A bus and a sandbox = bus sensory play. While this might be a simple formula for sensory play, it’s also two for one. Kids are not just exploring the sand, but also their own reactions and senses. There’s a lot happening on the outside and on the inside.
The wheels on the bus go round and round. In the sandbox or on the dirt pile they also go up and down and over. While the wheels go, so do the senses. Stimulation for the sense of touch is the most obvious. The sand, dirt, or rocks feel rough and cool. Besides the texture, there is resistance and children’s muscles respond. There’s interaction and feedback about what’s the right amount of force to use for pushing. A small bit of sand, dirt, or rock barely weighs anything, but a whole big amount is pretty heavy and dense. The sun, temperature, and air are also part of the touch experience.
Eyes are busy watching the bus and the hands. The wheels make patterns and lines in the sand. The sand, dirt, and rocks may not make much noise but ears are picking up sounds in the yard or neighborhood, like cars, people, birds, dogs, and more. If you want proof, just open something to eat in the house and notice how soon your child scurries inside. Hopefully, the sense of taste isn’t involved, but there may be smells of dirt and the immediate area.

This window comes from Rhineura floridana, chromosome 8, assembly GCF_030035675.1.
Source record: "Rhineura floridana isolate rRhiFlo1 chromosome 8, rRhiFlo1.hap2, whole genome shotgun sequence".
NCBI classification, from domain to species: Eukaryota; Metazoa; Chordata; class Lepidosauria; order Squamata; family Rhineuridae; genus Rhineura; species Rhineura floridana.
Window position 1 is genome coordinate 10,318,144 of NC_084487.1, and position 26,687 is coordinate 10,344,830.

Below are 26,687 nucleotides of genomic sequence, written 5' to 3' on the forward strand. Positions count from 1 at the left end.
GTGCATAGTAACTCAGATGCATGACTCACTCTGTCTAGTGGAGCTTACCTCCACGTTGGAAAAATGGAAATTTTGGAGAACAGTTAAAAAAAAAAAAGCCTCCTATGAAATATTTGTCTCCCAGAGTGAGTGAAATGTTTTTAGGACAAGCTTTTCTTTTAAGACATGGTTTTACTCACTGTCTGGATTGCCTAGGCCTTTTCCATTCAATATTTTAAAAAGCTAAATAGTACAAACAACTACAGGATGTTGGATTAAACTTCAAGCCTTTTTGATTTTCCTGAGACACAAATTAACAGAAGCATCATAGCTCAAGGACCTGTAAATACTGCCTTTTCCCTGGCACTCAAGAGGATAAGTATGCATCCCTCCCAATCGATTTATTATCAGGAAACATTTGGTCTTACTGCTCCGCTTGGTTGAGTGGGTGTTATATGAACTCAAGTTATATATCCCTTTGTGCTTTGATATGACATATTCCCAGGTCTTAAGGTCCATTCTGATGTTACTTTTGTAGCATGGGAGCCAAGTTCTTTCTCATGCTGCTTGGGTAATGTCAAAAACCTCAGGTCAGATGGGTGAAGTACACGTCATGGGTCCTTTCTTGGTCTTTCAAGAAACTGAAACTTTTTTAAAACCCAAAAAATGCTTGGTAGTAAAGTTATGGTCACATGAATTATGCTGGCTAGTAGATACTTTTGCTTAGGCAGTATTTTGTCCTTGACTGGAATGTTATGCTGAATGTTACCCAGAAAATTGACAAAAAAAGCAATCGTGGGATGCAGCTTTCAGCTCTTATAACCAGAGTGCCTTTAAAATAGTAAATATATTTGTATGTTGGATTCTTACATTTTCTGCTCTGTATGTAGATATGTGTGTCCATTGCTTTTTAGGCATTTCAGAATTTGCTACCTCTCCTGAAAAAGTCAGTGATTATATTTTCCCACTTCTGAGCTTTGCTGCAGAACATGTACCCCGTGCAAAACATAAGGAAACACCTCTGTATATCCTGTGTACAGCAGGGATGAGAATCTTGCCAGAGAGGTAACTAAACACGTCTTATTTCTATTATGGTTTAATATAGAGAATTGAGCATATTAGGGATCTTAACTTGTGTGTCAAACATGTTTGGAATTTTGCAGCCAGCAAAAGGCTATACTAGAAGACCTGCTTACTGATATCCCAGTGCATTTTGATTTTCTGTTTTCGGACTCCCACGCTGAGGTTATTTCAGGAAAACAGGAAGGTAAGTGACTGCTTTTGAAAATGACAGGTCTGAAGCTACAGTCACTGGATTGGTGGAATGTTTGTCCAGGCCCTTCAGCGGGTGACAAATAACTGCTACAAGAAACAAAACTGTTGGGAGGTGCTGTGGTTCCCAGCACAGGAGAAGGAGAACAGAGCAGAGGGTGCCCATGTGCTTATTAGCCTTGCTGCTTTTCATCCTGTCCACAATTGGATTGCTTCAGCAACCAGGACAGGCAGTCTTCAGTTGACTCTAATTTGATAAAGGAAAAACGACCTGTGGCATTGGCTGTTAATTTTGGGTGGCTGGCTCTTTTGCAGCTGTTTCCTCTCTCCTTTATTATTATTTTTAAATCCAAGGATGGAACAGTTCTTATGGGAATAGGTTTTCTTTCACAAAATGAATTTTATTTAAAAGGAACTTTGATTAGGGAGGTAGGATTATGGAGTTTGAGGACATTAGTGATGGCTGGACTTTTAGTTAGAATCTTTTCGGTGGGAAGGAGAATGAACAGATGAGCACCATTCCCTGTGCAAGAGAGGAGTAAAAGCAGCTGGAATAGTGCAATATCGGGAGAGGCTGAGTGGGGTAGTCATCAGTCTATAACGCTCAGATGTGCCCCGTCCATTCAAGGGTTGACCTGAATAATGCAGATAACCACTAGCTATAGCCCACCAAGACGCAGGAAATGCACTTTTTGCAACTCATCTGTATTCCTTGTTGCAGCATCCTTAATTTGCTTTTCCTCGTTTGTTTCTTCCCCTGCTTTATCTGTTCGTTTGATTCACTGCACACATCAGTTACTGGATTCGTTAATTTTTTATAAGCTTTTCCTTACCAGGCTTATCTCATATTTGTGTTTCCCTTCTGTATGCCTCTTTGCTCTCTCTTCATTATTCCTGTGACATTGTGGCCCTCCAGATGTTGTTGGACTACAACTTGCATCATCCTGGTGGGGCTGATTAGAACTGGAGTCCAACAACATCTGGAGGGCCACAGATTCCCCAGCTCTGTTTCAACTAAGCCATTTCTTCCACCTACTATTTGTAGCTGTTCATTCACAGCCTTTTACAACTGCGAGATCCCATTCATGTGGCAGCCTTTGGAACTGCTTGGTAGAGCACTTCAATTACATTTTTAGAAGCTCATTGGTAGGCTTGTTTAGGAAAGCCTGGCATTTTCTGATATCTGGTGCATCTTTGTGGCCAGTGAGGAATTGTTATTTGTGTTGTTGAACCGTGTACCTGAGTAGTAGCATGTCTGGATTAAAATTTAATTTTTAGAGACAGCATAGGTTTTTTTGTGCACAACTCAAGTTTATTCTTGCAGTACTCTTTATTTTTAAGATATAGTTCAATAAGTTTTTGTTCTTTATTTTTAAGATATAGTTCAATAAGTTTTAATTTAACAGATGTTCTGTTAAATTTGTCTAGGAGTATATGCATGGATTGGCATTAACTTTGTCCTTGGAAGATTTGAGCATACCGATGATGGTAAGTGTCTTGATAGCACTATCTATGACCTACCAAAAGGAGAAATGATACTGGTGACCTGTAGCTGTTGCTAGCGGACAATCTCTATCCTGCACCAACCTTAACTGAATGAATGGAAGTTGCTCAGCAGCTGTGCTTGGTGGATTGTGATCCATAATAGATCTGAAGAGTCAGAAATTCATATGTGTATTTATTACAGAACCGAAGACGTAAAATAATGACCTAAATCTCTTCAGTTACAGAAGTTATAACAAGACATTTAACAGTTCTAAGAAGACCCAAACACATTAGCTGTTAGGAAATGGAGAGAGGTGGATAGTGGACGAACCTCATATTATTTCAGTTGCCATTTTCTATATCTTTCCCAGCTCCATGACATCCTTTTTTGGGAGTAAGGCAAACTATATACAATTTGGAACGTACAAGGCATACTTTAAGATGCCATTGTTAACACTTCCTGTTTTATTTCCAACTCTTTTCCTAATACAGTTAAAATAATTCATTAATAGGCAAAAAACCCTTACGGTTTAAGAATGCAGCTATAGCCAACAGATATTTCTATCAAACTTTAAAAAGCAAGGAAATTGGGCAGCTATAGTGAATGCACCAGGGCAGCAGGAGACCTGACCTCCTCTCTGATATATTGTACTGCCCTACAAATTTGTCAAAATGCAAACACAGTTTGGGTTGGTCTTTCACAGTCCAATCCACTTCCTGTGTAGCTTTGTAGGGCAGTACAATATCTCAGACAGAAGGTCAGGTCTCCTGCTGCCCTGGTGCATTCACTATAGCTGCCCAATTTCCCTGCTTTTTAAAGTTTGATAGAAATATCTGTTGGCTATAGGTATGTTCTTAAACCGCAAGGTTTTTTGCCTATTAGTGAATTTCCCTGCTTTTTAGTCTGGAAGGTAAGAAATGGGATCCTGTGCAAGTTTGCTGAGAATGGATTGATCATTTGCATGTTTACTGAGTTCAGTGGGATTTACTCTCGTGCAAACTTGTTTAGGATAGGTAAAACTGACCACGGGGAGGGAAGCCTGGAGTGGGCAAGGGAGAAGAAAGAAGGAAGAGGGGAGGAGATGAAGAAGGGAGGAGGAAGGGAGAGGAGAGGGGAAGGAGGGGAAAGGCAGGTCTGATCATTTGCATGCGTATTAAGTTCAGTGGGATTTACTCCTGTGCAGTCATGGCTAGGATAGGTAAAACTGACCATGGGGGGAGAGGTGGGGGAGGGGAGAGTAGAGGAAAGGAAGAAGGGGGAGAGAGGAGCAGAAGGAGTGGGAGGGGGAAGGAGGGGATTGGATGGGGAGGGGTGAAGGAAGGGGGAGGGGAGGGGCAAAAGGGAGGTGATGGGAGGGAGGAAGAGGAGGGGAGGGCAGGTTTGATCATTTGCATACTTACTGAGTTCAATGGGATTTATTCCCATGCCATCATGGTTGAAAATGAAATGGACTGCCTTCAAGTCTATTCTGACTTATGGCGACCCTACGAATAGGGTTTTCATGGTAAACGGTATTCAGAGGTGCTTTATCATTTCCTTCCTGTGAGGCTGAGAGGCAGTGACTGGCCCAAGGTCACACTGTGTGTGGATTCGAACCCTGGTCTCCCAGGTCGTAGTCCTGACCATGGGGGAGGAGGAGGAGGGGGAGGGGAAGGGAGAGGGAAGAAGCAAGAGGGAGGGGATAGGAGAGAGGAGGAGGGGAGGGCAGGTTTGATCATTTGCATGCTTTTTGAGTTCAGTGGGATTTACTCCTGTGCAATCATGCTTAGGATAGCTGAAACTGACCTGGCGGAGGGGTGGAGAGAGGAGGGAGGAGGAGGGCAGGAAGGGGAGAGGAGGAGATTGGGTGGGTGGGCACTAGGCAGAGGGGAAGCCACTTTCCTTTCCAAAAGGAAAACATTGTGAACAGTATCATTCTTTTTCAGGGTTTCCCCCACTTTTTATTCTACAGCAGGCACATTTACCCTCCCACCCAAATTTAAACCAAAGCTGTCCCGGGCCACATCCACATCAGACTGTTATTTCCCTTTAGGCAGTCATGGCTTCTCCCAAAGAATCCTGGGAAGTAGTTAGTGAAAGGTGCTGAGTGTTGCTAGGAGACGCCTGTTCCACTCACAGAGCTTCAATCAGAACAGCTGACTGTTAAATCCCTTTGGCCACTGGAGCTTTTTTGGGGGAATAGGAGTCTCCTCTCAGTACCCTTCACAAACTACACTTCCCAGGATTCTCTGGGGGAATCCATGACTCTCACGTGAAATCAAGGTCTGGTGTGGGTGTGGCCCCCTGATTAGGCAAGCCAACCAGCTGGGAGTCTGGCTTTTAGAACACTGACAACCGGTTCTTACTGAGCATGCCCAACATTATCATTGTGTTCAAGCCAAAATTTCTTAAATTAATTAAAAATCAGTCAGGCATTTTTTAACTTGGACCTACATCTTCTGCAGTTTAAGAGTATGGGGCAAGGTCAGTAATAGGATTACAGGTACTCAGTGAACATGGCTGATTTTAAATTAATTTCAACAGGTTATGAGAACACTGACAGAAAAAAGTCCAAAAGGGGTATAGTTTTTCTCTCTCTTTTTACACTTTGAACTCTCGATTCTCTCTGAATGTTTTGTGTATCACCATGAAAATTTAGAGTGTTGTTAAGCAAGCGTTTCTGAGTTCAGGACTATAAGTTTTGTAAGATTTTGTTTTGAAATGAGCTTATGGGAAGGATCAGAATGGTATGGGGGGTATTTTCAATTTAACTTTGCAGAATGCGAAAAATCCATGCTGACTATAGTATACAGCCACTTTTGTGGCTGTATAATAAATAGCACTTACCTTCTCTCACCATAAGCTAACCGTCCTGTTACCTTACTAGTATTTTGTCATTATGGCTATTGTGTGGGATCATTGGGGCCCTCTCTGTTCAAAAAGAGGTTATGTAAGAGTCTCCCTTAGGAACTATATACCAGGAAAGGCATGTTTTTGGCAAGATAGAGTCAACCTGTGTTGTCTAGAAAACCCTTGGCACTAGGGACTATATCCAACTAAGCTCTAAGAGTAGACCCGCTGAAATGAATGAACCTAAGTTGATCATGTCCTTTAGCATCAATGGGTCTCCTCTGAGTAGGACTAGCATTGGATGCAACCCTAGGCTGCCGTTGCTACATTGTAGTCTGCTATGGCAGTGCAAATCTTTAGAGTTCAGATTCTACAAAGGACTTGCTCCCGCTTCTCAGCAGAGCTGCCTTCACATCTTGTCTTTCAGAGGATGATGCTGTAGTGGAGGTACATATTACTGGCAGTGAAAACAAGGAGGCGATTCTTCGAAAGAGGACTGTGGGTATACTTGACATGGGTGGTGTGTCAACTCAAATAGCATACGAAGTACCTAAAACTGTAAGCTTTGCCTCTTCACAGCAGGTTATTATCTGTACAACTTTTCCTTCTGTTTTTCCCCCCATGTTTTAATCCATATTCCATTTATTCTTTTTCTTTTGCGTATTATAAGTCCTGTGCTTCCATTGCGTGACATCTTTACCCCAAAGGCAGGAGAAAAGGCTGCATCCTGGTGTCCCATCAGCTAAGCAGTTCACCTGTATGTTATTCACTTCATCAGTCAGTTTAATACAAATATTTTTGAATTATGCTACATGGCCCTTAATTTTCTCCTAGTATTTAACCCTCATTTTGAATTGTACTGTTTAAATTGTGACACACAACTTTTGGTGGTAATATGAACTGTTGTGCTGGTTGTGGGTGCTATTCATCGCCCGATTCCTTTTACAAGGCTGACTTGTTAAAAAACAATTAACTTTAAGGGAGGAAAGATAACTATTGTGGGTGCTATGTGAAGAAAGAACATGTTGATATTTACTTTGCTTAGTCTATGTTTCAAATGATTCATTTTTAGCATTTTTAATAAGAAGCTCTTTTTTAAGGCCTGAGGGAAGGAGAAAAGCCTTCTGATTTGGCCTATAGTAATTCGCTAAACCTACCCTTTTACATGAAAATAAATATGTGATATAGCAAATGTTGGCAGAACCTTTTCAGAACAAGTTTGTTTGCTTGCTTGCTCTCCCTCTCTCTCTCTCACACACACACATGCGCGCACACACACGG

Sensory play activates the brain. Young children often engage in this type of play. Brains are also solving-problems, testing ideas, observing, gathering information, planning, and creating connections and pathways. In EarlyChildhood News, Angie Dorrell writes, “Sensory experiences provide children with the opportunity to feel good about their decision-making skills – they control their actions and the experience. Self-discovery occurs as children become eager scientists.”
This sand + bus sensory play adds up to a great activity for brains and bodies. How do you rate this play-of-the-day?